Weird Ideas That Work: How to Build a Creative Company

by Robert I Sutton

This book is now seven years old which dates some of the examples and stories that are used to back up the main ideas. However those ideas are still relevant.

The author starts out by discussing the tensions between having a great execution capacity and having a great creative capacity. In many cases a great execution capacity is about doing things consistently and well while a great creative capacity is about changing things around, doing things differently, and breaking some of the rules and failing. It is important that people understand the differences. No one wants to get on a flight from Melbourne to Sydney and hear the pilots say "I am going to try a bit of creative flying today". So each capacity needs to be applied in the right context. However that is very difficult to do in practice so this book is about trying to help you achieve that balance.

The three key themes of creativity that the author bases the book on are very similar to some of the approaches we take to innovation in strategy:

  1. Increase the variance in available knowledge
  2. See old things in new ways
  3. Break from the past

In some ways the last two could be combined together. In foresight work these principles also apply because we see the future through the lens of our past experiences and ways of doing things.

Based on these three themes the author then goes on to talk about ways of achieving them:

  1. Hire "Slow Learners" (of the organisational code).
  2. Hire people who make you uncomfortable, even those you dislike.
  3. Hire people you (probably) do not need.
  4. Use job interviews to get ideas, not to screen candidates.
  5. Encourage people to ignore and defy superiors and peers.
  6. Find some happy people and get them to fight.
  7. Reward success and failure, punish inaction.
  8. Decide to do something that will probably fail, and convince yourself and everyone else that success is certain.
  9. Think of some ridiculous or impractical things to do , then plan to do them.
  10. Annoy, distract and bore customers, critics, and anyone who wants to talk about money.
  11. Don't try to learn anything from people who seem to have solved the problem you face.
  12. Forget the past, especially your company's successes.

There is not enough space here to go into all of these so I will make some comments about some of them:

Hire "Slow Learners" (of the organisational code).
This is obviously for large organisations, but it does highlight a very important point. It is very easy for organisations to end up with a culture where everybody thinks the same. This idea is about picking people who will be resistant to joining the company culture. As one example (p37) the author recommends hiring people he refers to as "low self monitors". These are people who are less reliant on pleasing others or their views of themselves being reinforced by the judgements of others.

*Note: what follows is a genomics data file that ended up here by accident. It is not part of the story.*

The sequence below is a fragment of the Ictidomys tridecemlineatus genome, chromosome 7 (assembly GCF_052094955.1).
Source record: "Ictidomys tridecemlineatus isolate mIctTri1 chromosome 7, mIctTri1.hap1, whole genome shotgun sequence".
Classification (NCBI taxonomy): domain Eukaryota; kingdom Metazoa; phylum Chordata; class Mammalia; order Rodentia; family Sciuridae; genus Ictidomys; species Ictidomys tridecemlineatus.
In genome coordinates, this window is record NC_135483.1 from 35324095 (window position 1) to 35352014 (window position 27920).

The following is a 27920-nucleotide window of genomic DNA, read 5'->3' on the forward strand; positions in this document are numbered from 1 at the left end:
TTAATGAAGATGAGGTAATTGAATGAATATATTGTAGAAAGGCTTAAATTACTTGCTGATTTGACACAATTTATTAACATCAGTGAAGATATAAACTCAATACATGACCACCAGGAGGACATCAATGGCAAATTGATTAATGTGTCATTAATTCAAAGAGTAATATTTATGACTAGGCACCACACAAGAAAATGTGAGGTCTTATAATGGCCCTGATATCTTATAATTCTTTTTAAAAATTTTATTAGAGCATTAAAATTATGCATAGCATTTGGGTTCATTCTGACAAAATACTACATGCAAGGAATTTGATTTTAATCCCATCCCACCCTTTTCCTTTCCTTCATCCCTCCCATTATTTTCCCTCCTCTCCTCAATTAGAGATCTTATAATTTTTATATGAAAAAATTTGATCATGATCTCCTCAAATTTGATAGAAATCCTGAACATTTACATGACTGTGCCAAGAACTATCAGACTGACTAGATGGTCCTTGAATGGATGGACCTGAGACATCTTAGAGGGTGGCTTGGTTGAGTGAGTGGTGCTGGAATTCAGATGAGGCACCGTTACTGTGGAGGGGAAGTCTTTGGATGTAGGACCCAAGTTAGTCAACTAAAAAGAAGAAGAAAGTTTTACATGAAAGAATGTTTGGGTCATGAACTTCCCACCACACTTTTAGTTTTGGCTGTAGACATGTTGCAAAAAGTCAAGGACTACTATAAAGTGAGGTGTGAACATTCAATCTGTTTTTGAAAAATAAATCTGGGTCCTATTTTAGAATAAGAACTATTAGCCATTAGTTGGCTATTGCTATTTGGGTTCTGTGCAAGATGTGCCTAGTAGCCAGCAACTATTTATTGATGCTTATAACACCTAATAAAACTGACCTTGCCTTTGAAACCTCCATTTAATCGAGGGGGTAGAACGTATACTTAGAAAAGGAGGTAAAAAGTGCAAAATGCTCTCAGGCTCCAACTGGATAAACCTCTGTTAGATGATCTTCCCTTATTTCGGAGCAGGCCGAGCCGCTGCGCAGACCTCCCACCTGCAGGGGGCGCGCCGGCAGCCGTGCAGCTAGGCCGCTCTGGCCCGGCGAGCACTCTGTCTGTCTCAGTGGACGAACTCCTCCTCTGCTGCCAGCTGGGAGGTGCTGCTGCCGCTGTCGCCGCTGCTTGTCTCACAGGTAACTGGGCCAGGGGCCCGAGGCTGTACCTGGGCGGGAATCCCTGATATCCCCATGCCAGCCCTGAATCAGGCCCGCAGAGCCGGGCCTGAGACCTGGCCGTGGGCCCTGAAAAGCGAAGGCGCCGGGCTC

Hire people who make you uncomfortable, even those you dislike.
This is obviously for large organisations and is almost impossible in small organisations. I think it is one that is particularly difficult to implement.

Use job interviews to get ideas , not to screen candidates.
This is a very useful idea in two ways. First of all, if you ask people to solve problems in job interviews rather than promote themselves you get a better idea of their capabilities. Secondly, if you ask for ideas and really listen to them, you may pick up market intelligence or new ideas that will be useful to your organisation.

Reward success and failure, punish inaction.
This is one of my favourites. One of the things that is at the core of creativity and innovation is the ability try lots of things and to fail. The author uses the example of IDEO which is a world-famous design company. In this example of their toy design area only 5% of ideas generated get further work done on them and 0.3% of ideas generated get to market. In too many organisations, and particularly in government organisations, failure is punished when it is inaction that should be weeded out.

Don't try to learn anything from people who seem to have solved the problem you face.
This one seems crazy on the face of it but the reality is if you always use existing solutions to problems then you are not going to get any great creative leaps. The balance here has to be the time efficiency of using simple and proven solutions versus the creative leaps of trying things in different ways, again a difficult thing to do.

The author concludes the book with a section of putting the ideas to work in a practical sense.

Overall I really liked the book but it has two key weaknesses:

  • It is mainly structured around very large organisations and therefore has a limited audience. The reality is that the author is about improving the creativity of large organisations, in part because they struggled to compete against smaller organisations in this way.
  • It tends to get repetitive as many books like this do. It seems that the author and publisher don't feel they can sell a book that is a hundred pages long and so they create a book that is two hundred pages long but still contains the same ideas.

Despite those weaknesses I would still recommend that you read the book and the most value can be gained in doing so by:

  • Reading it as a description of creativity and how it works in organisations and therefore come to a better general understanding of the subject.
  • Taking specific examples that you can implement in your own organisation.